Pushing Apple/MiniMac/... as a solution is very tempting. It's mostly hassle free and self-updating (without unwanted features -- unlike the Windows update & WGA crap we endured the past months), and the UI is less cryptic than W98.

      User support and maintenance are limited to learning folks about what and how they can visit/search on the internet and basic activities like emailing a
  • Netcraft confirms it: 2006 is the year of heavy Linux desktop penetration!
  • by ClosedSource (238333) * on Tuesday September 19, 2006 @07:32PM (#16142610)
    Although I'm sure one could build a version of Linux that can run on a typical Win98 PC configuration, I doubt that contemporary mainstream distros would run very well on it (if it all).

    Anyone who is still using Win98 isn't particularly concerned with system stability and probably wants compatiblity with their old applications: Linux doesn't sound like a good fit.
  • by Anonymous Coward on Tuesday September 19, 2006 @07:35PM (#16142623)
    I would have said 'yes' until this past weekend. It was a few days back that I helped such a user upgrade. My aunt is in her 60s, and for the past six or seven years has been using a 300 MHz system with 64 MB of RAM, running Windows 98 SE. For her basic needs, it's a very suitable machine. But she had run into spyware problems, and we decided it would be easier to set her up with Ubuntu Linux 6.06.

    I don't have any complaints with the Linux kernel, or most of the applications. All her hardware was supported immediately, and the installation actually went rather smoothly. But when GNOME started up, we ran into problems. 64 MB of RAM just wasn't enough. I had 512 MB of unused RAM lying around that was compatible with her system, so we installed that. It did help a fair bit.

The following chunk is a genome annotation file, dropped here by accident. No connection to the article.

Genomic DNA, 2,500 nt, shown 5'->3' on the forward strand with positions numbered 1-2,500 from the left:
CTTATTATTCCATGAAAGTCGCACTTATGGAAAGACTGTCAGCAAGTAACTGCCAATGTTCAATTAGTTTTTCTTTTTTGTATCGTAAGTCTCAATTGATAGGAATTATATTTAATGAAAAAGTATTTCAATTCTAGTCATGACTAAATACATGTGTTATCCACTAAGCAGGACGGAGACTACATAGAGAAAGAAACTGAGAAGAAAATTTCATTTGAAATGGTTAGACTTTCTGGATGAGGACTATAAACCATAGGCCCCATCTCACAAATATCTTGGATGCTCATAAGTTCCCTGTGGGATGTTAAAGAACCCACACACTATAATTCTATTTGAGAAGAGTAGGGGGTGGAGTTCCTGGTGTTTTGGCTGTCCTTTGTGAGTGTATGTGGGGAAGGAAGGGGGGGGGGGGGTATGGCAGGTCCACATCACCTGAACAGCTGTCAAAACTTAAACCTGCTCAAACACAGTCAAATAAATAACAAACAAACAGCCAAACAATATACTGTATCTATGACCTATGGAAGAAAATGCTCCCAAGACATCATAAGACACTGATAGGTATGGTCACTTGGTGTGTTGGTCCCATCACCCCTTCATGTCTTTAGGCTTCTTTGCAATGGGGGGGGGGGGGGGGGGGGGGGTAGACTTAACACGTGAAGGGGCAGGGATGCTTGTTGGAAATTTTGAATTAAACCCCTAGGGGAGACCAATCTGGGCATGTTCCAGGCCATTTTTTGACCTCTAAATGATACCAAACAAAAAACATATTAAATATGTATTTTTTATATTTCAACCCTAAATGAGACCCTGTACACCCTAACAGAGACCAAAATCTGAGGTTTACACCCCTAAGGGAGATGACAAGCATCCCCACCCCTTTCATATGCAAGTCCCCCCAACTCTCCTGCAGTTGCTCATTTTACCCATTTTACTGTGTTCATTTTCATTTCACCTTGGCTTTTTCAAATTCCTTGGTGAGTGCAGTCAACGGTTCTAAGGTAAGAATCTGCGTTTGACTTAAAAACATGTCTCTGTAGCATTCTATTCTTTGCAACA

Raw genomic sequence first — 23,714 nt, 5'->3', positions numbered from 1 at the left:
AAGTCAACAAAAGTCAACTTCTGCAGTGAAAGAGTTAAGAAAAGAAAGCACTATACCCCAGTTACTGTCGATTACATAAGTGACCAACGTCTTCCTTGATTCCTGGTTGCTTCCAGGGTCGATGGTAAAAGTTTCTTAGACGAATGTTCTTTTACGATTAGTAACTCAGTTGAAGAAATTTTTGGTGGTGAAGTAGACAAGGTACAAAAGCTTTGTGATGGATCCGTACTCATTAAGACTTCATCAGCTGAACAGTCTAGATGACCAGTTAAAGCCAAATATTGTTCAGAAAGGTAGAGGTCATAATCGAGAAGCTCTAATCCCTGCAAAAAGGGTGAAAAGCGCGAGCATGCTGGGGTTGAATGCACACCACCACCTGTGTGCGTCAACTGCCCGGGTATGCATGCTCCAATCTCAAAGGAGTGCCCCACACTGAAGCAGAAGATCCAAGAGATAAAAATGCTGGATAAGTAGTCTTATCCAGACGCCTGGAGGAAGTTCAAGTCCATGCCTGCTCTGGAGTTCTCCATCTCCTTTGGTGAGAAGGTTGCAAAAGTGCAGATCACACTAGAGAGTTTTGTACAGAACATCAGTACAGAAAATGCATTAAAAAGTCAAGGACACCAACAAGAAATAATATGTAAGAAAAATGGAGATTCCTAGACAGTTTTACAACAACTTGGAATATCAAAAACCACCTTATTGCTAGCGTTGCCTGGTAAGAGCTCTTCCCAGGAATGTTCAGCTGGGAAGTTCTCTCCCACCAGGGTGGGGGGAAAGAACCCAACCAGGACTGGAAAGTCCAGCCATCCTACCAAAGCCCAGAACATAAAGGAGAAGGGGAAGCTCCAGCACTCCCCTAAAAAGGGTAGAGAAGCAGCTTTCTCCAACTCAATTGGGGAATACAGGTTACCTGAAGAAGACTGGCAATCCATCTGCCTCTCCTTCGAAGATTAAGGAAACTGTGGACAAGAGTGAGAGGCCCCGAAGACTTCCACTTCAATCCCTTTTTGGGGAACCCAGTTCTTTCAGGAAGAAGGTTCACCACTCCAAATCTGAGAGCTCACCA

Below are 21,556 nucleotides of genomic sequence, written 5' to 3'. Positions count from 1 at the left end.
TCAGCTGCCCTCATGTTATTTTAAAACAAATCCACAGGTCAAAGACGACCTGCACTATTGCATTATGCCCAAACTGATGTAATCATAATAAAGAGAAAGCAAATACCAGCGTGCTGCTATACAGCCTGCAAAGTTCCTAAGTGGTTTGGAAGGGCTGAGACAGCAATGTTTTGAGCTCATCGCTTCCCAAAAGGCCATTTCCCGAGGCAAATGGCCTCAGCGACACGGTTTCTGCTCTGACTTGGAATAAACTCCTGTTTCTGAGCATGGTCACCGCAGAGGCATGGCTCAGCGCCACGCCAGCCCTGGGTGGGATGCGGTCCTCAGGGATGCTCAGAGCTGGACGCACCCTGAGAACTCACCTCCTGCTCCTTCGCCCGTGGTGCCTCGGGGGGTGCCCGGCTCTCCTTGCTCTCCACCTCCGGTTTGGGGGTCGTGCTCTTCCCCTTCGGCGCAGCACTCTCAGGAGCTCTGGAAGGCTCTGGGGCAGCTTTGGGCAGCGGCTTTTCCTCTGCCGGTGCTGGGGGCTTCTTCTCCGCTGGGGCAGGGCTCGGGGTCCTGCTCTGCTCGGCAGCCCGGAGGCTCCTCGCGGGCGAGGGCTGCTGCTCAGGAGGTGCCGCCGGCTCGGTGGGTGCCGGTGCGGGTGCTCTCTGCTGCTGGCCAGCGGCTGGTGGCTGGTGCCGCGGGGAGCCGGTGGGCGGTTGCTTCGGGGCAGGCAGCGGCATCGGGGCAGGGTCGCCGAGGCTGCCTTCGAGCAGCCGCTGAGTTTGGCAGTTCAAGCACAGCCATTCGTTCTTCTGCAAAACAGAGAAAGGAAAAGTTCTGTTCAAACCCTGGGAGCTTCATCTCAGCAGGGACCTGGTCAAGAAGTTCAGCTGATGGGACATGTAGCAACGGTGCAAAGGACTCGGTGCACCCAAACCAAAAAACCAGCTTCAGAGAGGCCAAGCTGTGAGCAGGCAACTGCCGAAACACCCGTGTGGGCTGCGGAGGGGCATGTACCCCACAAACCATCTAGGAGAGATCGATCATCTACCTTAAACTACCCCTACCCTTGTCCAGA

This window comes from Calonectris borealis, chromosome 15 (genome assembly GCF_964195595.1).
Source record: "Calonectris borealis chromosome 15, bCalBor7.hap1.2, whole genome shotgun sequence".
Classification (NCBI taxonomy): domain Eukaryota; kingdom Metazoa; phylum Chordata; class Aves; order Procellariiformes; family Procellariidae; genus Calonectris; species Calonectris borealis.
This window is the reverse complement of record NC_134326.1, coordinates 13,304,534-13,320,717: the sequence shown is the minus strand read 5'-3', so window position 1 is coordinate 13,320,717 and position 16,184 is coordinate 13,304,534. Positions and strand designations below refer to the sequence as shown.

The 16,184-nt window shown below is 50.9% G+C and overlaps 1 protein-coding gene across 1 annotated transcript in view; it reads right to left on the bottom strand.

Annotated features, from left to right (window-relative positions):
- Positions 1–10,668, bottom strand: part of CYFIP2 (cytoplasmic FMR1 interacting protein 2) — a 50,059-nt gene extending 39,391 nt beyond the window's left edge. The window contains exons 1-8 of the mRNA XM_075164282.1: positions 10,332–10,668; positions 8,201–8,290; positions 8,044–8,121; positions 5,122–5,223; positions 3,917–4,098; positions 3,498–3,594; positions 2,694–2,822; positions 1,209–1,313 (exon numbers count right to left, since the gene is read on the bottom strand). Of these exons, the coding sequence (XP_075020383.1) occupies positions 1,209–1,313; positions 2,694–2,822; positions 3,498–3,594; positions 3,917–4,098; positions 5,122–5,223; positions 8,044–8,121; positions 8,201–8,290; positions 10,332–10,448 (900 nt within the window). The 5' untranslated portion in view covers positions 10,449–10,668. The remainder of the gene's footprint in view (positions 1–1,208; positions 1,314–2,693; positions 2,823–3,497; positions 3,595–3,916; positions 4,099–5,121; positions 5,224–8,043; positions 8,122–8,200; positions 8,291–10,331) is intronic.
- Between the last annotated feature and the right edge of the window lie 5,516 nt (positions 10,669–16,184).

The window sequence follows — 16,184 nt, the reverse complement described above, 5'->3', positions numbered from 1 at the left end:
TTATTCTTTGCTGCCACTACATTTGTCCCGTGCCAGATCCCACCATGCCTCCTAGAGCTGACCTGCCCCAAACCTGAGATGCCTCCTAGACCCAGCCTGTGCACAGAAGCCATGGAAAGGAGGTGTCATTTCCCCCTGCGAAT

But in the end, we found that GNOME and Firefox were just too slow. It's quite easy to install KDE when using the Ubuntu packages system, so we gave that a try. It was significantly more responsive than GNOME. Konqueror worked quite a bit better for her than Firefox, as well. We were able to find her a theme that she liked, and she's been pleased with the system so far.

    Were it not for the 512 MB of RAM I had lying around, I don't think we would have been able to use Linux with either GNOME or KDE. Fluxbox, XFCE and the other light window managers or desktops just don't cut it for users who want a Windows-like experience. And they're just the sort of users who would be transitioning from Windows 98.

    Unless the major desktops do something significant to reduce their memory consumption, Linux on the desktop will remain something that only those with rather high-end systems will be able to enjoy. Such software will run on older systems, but it won't be enjoyable, even with special effects and stuff like that disabled. It's the sort of thing that will give Linux a very bad name, and will make users switch back to older versions of Windows.

    • Re: (Score:3, Insightful)

      by tomhudson (43916)

      ... or you can remove beagle, and watch your load average drop. One one machine, it went from between 1 and 2 to 0.14. You'll also hav more free memory as well.

    • Re: (Score:2, Informative)

      by ozmanjusri (601766)
      Unless the major desktops do something significant to reduce their memory consumption, Linux on the desktop will remain something that only those with rather high-end systems will be able to enjoy.